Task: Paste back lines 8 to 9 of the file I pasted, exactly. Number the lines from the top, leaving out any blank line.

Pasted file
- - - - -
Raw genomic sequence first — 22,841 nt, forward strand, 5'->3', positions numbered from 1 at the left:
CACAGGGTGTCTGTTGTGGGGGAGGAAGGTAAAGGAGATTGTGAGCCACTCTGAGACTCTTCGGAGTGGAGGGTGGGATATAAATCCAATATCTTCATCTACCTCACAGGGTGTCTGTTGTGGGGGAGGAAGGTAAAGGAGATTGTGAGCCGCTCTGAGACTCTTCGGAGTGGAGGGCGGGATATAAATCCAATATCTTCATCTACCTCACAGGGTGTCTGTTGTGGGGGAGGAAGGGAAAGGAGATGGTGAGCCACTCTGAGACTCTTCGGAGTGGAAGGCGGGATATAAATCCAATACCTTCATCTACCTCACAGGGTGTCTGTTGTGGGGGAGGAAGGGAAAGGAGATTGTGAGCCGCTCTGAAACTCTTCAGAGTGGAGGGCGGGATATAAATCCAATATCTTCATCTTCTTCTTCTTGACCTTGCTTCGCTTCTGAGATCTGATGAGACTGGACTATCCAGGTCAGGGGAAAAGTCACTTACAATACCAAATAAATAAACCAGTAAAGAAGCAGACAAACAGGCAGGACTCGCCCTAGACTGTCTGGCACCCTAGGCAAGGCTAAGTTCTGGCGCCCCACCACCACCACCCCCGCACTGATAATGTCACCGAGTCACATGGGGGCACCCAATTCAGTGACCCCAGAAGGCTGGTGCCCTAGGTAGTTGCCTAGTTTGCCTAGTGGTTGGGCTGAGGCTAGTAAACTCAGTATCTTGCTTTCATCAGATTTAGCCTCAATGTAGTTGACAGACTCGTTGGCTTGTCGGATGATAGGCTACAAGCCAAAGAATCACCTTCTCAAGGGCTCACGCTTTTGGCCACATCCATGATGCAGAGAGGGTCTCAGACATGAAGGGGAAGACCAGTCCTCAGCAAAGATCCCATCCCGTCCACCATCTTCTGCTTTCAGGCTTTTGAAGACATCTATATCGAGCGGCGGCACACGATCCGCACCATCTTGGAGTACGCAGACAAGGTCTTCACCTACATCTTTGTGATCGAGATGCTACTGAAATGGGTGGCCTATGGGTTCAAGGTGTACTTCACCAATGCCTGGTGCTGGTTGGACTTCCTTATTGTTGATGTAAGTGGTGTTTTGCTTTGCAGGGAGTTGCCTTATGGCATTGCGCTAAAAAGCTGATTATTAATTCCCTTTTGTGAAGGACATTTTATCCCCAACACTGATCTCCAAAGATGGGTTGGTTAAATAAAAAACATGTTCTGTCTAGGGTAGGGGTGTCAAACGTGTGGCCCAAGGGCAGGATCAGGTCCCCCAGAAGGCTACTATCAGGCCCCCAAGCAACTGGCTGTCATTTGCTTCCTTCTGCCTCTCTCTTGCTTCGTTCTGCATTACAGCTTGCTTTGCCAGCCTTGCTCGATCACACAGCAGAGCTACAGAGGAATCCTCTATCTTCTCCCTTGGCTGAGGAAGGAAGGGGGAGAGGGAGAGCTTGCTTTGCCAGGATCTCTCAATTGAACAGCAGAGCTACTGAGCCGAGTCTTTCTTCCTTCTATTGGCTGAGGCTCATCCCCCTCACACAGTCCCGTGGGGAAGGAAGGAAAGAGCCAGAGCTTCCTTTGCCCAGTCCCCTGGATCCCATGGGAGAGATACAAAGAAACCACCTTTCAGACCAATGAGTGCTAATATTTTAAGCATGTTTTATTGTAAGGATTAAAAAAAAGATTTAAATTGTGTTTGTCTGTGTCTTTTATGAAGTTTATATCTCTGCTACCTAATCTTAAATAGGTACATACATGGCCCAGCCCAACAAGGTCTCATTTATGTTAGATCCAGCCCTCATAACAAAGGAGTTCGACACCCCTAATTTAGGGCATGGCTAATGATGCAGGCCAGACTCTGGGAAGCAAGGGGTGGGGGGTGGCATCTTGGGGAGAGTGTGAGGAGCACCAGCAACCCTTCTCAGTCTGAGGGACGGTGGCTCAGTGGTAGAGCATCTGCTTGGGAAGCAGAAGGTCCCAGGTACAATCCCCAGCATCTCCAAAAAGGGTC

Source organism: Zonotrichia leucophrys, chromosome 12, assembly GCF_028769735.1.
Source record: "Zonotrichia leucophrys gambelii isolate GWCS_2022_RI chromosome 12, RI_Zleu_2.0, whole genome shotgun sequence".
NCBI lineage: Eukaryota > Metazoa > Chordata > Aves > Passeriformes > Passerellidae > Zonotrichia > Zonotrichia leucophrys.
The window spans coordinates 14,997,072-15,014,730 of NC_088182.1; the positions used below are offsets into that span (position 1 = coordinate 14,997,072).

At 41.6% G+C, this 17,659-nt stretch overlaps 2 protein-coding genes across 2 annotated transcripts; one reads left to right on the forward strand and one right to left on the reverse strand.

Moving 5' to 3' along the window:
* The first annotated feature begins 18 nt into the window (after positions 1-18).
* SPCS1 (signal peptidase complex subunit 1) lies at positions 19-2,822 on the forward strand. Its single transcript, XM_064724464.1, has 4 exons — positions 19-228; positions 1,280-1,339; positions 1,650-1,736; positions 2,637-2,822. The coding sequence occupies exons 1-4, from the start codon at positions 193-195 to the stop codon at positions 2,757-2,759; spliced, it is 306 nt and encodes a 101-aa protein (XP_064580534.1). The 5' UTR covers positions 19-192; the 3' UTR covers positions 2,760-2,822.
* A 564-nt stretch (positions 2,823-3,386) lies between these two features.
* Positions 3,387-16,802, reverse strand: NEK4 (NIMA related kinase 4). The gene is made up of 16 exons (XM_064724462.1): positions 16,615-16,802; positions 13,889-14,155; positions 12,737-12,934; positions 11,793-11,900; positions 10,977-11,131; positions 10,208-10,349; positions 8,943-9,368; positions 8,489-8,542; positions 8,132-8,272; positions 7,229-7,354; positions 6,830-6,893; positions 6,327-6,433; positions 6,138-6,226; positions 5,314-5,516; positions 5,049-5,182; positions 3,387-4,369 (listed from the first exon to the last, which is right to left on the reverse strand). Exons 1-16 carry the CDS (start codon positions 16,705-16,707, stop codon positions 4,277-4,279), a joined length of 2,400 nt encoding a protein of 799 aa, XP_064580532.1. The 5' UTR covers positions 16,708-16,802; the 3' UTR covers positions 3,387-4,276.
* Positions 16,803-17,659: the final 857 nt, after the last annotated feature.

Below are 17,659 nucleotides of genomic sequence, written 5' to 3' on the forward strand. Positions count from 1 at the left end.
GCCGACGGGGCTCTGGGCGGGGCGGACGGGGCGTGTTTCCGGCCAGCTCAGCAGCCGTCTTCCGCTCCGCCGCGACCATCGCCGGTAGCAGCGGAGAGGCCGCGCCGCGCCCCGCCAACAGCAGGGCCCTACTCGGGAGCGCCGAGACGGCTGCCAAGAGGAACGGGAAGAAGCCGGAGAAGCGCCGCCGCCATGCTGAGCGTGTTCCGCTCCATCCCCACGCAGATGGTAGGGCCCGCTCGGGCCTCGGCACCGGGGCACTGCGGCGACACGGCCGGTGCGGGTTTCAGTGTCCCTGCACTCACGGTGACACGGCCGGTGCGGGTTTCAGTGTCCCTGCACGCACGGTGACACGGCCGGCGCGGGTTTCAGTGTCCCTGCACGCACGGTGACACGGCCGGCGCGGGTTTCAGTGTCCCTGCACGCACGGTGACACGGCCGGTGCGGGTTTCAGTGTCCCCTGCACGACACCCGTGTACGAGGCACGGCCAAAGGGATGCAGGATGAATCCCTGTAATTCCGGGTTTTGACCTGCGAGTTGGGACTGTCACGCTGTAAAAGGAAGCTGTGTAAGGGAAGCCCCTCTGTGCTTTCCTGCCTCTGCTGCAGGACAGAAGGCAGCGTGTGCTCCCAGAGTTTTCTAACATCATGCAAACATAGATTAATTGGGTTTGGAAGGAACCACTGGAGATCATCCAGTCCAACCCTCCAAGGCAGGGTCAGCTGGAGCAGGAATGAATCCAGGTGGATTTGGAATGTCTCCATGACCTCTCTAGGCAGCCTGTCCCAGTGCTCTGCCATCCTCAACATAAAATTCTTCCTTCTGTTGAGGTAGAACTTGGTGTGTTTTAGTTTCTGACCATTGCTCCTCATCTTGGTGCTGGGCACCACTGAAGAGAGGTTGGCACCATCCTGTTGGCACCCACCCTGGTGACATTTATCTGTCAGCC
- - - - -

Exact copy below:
Moving 5' to 3' along the window:
* The first annotated feature begins 18 nt into the window (after positions 1-18).